After completing our “Scope of Work” last week, we have spent this week focused on taking the foundational steps to move the project forward and preparing to truly start getting involved with the Fair Oaks Health Center and the surrounding North Fair Oaks Community.
As defined by our “Scope of Work,” our goals for Week 5 were to build our survey for the Fair Oaks Health Center patients, staff members, and North Fair Oaks community members. In addition, we wanted to plan the logistics of conducting a focus group with the Fair Oaks Health Center staff members, and work with Priscilla to set up a focus group or individualized interviews with a few patients as well so we have detailed anecdotal data to supplement the more quantitative data we receive through the survey. After conducting several drafts of the survey on our own, we have sent a version of the survey to Priscilla for her review, so that we will be prepared to start testing the survey next week. In addition, we have worked to identify times for focus groups, and are in the process of contacting Priscilla regarding the scheduling and logistics (including identifying how many patients and staff we should try to talk to, and developing a flyer and incentivizing these individuals to come) for these two sessions.
This work around the survey and focus groups was the main milestone for Week 5, but we have also been in the process of working towards other future milestones as well. We have focused on collecting more information around setting up farmers markets in low income communities, including following up with Collective Roots (after an interview conducted last Friday) about the East Palo Alto Farmers Market and the idea of a partnership between Collective Roots or another similar nonprofit organization and the Fair Oaks Health Center to guide the new farmers market management. Our contact at Collective Roots will be proposing the idea of a partnership with the Fair Oaks Health Center to the Collective Roots staff in their team meeting on Monday and getting back to us, so we will know whether or not to contact Priscilla about this idea– which is something she mentioned she would be interested in–early next week.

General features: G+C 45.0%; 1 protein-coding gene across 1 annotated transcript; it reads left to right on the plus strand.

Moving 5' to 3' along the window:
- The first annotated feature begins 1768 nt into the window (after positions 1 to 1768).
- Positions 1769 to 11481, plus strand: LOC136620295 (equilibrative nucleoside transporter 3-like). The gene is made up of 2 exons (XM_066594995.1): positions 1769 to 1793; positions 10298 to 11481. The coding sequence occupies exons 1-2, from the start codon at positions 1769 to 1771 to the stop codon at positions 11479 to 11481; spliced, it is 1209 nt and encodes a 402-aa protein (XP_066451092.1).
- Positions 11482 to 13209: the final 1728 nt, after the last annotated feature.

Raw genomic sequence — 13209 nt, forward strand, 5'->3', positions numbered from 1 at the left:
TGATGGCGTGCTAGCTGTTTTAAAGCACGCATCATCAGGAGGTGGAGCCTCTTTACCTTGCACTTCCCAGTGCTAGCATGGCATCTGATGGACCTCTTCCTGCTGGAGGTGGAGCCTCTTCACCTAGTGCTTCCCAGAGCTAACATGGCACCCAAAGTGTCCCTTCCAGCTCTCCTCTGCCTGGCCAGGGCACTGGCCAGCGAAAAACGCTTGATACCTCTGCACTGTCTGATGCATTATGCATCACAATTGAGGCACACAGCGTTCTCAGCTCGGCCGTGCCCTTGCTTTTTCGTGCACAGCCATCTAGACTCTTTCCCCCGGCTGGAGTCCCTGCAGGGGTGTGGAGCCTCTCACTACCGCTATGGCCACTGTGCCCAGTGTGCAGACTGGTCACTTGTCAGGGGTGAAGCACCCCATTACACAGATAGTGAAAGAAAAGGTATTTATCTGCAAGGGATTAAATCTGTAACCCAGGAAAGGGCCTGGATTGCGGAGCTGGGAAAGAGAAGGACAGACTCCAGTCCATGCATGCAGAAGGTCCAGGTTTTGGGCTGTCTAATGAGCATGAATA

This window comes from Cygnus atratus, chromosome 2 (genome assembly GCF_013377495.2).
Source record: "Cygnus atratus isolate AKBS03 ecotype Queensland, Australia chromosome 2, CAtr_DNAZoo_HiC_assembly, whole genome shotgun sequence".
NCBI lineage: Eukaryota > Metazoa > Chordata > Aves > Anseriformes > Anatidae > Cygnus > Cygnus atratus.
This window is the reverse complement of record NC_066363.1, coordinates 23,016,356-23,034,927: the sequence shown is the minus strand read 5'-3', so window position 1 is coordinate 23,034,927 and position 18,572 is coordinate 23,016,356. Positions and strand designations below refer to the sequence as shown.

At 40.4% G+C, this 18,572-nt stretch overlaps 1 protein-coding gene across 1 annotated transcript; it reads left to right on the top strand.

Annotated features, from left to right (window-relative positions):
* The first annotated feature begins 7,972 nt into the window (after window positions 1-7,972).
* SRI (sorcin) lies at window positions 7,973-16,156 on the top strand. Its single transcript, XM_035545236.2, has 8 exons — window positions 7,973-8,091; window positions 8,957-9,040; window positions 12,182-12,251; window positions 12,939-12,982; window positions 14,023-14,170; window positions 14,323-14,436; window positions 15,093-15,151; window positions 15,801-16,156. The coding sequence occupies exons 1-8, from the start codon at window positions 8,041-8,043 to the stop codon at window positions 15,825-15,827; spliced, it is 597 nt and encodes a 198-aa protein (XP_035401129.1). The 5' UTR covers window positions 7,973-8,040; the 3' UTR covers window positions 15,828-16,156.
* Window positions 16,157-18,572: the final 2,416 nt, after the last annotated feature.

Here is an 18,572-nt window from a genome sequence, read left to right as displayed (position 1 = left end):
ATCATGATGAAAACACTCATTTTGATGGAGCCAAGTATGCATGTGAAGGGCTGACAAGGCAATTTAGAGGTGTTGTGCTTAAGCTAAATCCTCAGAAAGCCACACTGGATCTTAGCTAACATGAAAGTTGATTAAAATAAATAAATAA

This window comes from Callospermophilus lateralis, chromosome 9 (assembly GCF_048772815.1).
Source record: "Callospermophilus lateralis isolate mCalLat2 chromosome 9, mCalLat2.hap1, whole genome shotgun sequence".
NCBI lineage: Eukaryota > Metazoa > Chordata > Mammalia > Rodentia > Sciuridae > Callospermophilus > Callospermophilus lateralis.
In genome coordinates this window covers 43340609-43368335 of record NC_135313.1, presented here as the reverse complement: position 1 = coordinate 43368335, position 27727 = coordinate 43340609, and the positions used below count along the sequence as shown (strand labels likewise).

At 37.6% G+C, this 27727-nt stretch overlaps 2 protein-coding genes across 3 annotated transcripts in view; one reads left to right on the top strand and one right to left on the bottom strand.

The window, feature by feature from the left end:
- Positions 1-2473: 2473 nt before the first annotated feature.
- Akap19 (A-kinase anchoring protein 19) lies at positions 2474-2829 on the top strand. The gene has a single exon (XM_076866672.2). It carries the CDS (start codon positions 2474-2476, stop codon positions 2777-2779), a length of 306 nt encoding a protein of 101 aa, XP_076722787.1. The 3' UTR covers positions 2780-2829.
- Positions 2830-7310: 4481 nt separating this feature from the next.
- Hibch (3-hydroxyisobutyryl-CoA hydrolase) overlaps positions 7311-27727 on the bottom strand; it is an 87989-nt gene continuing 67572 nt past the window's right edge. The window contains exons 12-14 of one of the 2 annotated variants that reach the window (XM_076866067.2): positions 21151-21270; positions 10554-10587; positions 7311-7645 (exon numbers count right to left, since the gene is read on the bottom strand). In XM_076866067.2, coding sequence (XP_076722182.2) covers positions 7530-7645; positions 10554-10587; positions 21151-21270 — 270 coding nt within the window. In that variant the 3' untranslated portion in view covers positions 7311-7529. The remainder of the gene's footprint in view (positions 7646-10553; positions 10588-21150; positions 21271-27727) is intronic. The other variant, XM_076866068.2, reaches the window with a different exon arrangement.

Our efforts to gather the necessary information to move forward with this project have also included making phone calls to the SMC Ag Commission with questions about the application and required maps, and brainstorming a list of data points we hope to collect through GIS/Business Analyst, so we are well prepared to utilize this resource and can set up an effective meeting with Patricia Carbajales.
What You Observed and Learned
This week, the most important new insights we gained came from the interviews we have done in an effort to find out more about farmers markets in similar communities. In our call to Collective Roots, our contact emphasized many of the challenges they have faced, and made it clear that the management of even a small farmers market takes a great deal of time in order to incentivize both community members and vendors to participate so that the market stays financially stable. Interesting incentive programs used by Collective Roots include a “Double Bucks” program, where Collective Roots matches dollars up to $20 per month for families who use WIC or food stamps at the farmers market and a CSA program where Collective Roots buys bundles from the vendors and sells to individuals outside of EPA with a higher purchasing power and willingness to pay to make the market worthwhile for the vendors. Although these programs do incentivize participation and insure greater revenue at the market, the administration of these programs takes a lot of work. We learned that the operation of the EPA Farmers Market (which has only 2-3 vendors) takes 20 hours a week dedicated by a Market Manager, and 12 additional hours added by other staff members working on market management, publicity, and incentive programs. Although a bit discouraging, this information will be incredibly useful when we work with Priscilla to determine the Fair Oaks Health Center’s plan for market management, since before Priscilla was unsure as to who would be responsible and how much time they would need to dedicate. In addition, Collective Roots will be getting back to us about whether they might be interested with partnering with the FOHC in the establishment of the farmers market, so we may be able to report back to Priscilla with this as an option for market management.